Serenity is either incredibly brilliant or monumentally terrible. I'm not sure which. It would probably take two or three viewings to know for certain. Maybe ten viewings. This movie has a bold premise, so it probably deserves credit for taking a big risk. At the same time, that risk is so bizarre that you can't initially tell whether or not it works.
Matthew McConaughey plays fishing boat captain Baker Dill. His days are spent taking paying customers tuna fishing and, when back on land, getting paid to have sex with a local woman (Diane Lane). One day, he receives an out-of-the-blue visit from his ex-wife Karen (Anne Hathaway). She wants him to kill her abusive husband Frank (Jason Clarke) by taking him way out into the ocean and throwing him overboard to the sharks. In return, Karen promises a $10 million payday. Baker is reluctant until he learns that Frank's behavior is seriously impacting his son, who he never gets to see.
That's what Serenity is about on the surface. From the beginning, though, it's obvious that things are not entirely as they seem. A surreal vibe permeates the movie. The performances are weirdly broad; Baker, in particular, is perpetually angry for no obvious reason. There's a strange bespectacled man who trails Baker, improbably missing him by seconds every time he shows up. Dialogue has an odd, stilted feel. Even some of the camera movements suggest that something is afoot.
At the 65-minute mark, Serenity finally reveals its twist, although especially observant viewers may come close to figuring it out beforehand. I won't lie -- it's daffy. What begins as a thriller abruptly becomes something slightly different, something much harder to categorize.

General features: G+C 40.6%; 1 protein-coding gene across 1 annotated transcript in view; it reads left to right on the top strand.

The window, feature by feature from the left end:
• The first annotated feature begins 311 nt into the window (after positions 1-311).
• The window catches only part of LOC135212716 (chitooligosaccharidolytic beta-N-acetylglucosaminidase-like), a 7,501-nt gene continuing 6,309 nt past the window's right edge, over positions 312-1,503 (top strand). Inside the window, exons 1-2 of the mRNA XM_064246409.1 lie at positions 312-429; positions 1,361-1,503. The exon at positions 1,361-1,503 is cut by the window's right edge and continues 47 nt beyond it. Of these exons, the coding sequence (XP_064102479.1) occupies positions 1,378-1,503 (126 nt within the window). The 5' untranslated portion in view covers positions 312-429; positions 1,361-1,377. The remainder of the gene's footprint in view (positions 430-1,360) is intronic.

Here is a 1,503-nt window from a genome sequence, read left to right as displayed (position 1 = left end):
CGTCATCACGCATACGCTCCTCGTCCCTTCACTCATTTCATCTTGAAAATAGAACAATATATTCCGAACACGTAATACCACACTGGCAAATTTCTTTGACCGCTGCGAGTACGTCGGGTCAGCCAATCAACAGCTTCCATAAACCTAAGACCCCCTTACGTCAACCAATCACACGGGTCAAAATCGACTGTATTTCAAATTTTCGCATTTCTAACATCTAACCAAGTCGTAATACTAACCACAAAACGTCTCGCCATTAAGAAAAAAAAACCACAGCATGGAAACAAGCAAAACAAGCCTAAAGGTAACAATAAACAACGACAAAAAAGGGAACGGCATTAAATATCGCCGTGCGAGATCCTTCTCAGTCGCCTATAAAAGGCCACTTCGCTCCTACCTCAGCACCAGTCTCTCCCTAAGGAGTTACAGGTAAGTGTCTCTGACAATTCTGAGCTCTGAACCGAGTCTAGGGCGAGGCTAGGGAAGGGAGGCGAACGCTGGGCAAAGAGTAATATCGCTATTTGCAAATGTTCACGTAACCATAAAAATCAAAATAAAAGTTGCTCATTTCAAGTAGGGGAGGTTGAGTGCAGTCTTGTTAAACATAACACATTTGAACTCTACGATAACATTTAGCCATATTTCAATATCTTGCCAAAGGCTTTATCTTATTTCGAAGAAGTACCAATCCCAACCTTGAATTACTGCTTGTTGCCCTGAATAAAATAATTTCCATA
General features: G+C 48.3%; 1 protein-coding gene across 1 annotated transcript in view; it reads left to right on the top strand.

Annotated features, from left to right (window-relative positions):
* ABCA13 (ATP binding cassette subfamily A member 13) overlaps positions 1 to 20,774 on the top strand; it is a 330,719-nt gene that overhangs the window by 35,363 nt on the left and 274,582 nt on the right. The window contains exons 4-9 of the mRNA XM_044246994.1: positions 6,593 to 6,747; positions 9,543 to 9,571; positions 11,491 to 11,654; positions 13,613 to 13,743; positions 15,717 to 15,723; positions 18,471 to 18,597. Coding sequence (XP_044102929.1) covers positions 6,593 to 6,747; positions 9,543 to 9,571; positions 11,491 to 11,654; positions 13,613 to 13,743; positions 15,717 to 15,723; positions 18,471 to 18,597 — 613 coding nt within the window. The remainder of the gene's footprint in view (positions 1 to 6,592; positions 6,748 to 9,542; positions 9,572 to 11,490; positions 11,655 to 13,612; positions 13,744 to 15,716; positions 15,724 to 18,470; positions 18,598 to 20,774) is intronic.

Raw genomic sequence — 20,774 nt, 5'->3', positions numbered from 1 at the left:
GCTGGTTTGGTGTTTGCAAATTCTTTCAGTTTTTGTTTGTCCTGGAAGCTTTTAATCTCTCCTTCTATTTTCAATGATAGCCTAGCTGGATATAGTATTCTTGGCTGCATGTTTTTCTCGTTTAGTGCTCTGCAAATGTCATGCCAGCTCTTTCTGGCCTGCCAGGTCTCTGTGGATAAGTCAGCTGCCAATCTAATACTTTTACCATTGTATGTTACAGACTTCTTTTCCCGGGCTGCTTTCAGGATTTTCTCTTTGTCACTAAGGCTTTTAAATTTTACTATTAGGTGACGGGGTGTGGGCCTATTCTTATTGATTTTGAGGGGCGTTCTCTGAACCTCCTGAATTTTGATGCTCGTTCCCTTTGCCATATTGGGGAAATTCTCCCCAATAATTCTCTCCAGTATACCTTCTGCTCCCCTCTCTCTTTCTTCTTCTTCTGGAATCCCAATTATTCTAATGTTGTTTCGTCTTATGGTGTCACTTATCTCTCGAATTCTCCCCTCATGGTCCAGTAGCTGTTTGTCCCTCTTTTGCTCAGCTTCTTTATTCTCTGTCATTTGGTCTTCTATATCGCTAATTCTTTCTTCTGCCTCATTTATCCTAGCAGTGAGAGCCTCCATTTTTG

Writer/director Steven Knight (Locke) uses the twist to dig into themes of revenge, loss, obsession, and domestic violence. On one hand, shifting the story in this direction is gutsy, and you kind of have to admire that. Serenity is not afraid to gamble. On the other hand -- and this is on first impression -- the turn more or less takes away your ability to care about the characters because you can no longer see them in the same light. Many unanswered questions remain as you exit the theater, which is another frustration. Then again, you will be thinking about it afterward.
Is Serenity so bad it's good? Maybe. Is it actually one of those pictures that's secretly a masterpiece that reveals new layers with each re-watch? Possibly. Is it pure garbage? That could be, too. Regardless, the film is confounding in a hypnotic way. In spots, I found myself simultaneously annoyed and riveted, bored yet eager to see what would come next, and unsure whether to laugh or gasp.
Whatever it ultimately is, Serenity proves so off-the-rails bonkers that you have to see it to believe it.
out of 4
Serenity is rated R for language throughout, sexual content, and some bloody images. The running time is 1 hour and 46 minutes.